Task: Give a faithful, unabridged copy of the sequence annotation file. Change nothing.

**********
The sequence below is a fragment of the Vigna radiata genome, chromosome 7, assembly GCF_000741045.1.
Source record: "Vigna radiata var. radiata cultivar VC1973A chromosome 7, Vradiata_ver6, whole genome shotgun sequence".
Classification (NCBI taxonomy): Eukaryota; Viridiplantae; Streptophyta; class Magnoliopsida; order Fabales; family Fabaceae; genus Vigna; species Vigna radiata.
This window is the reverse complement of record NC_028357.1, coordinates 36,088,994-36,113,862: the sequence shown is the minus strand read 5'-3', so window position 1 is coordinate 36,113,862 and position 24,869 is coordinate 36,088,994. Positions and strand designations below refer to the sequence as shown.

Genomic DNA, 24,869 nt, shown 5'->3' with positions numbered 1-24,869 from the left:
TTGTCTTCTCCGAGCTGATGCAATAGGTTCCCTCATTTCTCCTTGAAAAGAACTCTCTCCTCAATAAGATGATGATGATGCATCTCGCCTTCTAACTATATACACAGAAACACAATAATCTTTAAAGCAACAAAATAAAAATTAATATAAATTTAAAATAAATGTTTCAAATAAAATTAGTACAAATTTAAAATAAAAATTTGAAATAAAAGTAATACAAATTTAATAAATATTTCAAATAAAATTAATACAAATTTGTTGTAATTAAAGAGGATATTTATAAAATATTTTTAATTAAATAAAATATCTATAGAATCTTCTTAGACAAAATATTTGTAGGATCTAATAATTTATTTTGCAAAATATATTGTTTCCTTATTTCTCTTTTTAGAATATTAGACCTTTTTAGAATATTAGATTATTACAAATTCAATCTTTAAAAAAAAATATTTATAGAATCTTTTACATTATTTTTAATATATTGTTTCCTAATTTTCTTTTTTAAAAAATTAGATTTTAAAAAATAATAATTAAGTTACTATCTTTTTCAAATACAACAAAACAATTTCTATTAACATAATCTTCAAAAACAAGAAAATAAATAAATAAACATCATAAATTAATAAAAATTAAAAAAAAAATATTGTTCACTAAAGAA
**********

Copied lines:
The sequence below is a fragment of the Vigna radiata genome, chromosome 7, assembly GCF_000741045.1.
Source record: "Vigna radiata var. radiata cultivar VC1973A chromosome 7, Vradiata_ver6, whole genome shotgun sequence".
Classification (NCBI taxonomy): Eukaryota; Viridiplantae; Streptophyta; class Magnoliopsida; order Fabales; family Fabaceae; genus Vigna; species Vigna radiata.
This window is the reverse complement of record NC_028357.1, coordinates 36,088,994-36,113,862: the sequence shown is the minus strand read 5'-3', so window position 1 is coordinate 36,113,862 and position 24,869 is coordinate 36,088,994. Positions and strand designations below refer to the sequence as shown.

Genomic DNA, 24,869 nt, shown 5'->3' with positions numbered 1-24,869 from the left:
TTGTCTTCTCCGAGCTGATGCAATAGGTTCCCTCATTTCTCCTTGAAAAGAACTCTCTCCTCAATAAGATGATGATGATGCATCTCGCCTTCTAACTATATACACAGAAACACAATAATCTTTAAAGCAACAAAATAAAAATTAATATAAATTTAAAATAAATGTTTCAAATAAAATTAGTACAAATTTAAAATAAAAATTTGAAATAAAAGTAATACAAATTTAATAAATATTTCAAATAAAATTAATACAAATTTGTTGTAATTAAAGAGGATATTTATAAAATATTTTTAATTAAATAAAATATCTATAGAATCTTCTTAGACAAAATATTTGTAGGATCTAATAATTTATTTTGCAAAATATATTGTTTCCTTATTTCTCTTTTTAGAATATTAGACCTTTTTAGAATATTAGATTATTACAAATTCAATCTTTAAAAAAAAATATTTATAGAATCTTTTACATTATTTTTAATATATTGTTTCCTAATTTTCTTTTTTAAAAAATTAGATTTTAAAAAATAATAATTAAGTTACTATCTTTTTCAAATACAACAAAACAATTTCTATTAACATAATCTTCAAAAACAAGAAAATAAATAAATAAACATCATAAATTAATAAAAATTAAAAAAAAAATATTGTTCACTAAAGAA